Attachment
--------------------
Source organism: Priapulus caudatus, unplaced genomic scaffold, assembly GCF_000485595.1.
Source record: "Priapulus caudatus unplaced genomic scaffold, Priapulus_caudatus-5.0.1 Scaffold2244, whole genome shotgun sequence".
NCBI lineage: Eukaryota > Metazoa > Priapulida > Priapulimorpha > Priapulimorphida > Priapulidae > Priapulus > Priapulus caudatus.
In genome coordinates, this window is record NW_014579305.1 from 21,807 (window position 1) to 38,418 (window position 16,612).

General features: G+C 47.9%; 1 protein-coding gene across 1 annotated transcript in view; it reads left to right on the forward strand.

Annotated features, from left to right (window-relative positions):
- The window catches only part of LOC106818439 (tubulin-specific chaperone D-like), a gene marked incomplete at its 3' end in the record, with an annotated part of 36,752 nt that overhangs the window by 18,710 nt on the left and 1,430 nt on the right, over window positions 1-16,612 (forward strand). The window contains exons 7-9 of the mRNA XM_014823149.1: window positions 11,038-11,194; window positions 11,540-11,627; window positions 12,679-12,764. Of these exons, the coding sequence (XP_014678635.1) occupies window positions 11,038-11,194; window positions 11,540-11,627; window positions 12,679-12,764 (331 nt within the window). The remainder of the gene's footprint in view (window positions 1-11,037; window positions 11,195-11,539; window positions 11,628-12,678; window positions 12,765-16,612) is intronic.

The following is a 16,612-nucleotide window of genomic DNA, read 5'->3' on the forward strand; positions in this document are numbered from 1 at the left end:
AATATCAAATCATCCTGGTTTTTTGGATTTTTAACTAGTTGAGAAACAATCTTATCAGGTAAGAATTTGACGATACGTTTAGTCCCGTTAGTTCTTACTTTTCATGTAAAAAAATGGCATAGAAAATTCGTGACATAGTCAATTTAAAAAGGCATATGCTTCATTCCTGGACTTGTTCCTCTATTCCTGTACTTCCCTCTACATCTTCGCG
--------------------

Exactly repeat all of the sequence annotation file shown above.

Source organism: Priapulus caudatus, unplaced genomic scaffold, assembly GCF_000485595.1.
Source record: "Priapulus caudatus unplaced genomic scaffold, Priapulus_caudatus-5.0.1 Scaffold2244, whole genome shotgun sequence".
NCBI lineage: Eukaryota > Metazoa > Priapulida > Priapulimorpha > Priapulimorphida > Priapulidae > Priapulus > Priapulus caudatus.
In genome coordinates, this window is record NW_014579305.1 from 21,807 (window position 1) to 38,418 (window position 16,612).

General features: G+C 47.9%; 1 protein-coding gene across 1 annotated transcript in view; it reads left to right on the forward strand.

Annotated features, from left to right (window-relative positions):
- The window catches only part of LOC106818439 (tubulin-specific chaperone D-like), a gene marked incomplete at its 3' end in the record, with an annotated part of 36,752 nt that overhangs the window by 18,710 nt on the left and 1,430 nt on the right, over window positions 1-16,612 (forward strand). The window contains exons 7-9 of the mRNA XM_014823149.1: window positions 11,038-11,194; window positions 11,540-11,627; window positions 12,679-12,764. Of these exons, the coding sequence (XP_014678635.1) occupies window positions 11,038-11,194; window positions 11,540-11,627; window positions 12,679-12,764 (331 nt within the window). The remainder of the gene's footprint in view (window positions 1-11,037; window positions 11,195-11,539; window positions 11,628-12,678; window positions 12,765-16,612) is intronic.

The following is a 16,612-nucleotide window of genomic DNA, read 5'->3' on the forward strand; positions in this document are numbered from 1 at the left end:
AATATCAAATCATCCTGGTTTTTTGGATTTTTAACTAGTTGAGAAACAATCTTATCAGGTAAGAATTTGACGATACGTTTAGTCCCGTTAGTTCTTACTTTTCATGTAAAAAAATGGCATAGAAAATTCGTGACATAGTCAATTTAAAAAGGCATATGCTTCATTCCTGGACTTGTTCCTCTATTCCTGTACTTCCCTCTACATCTTCGCG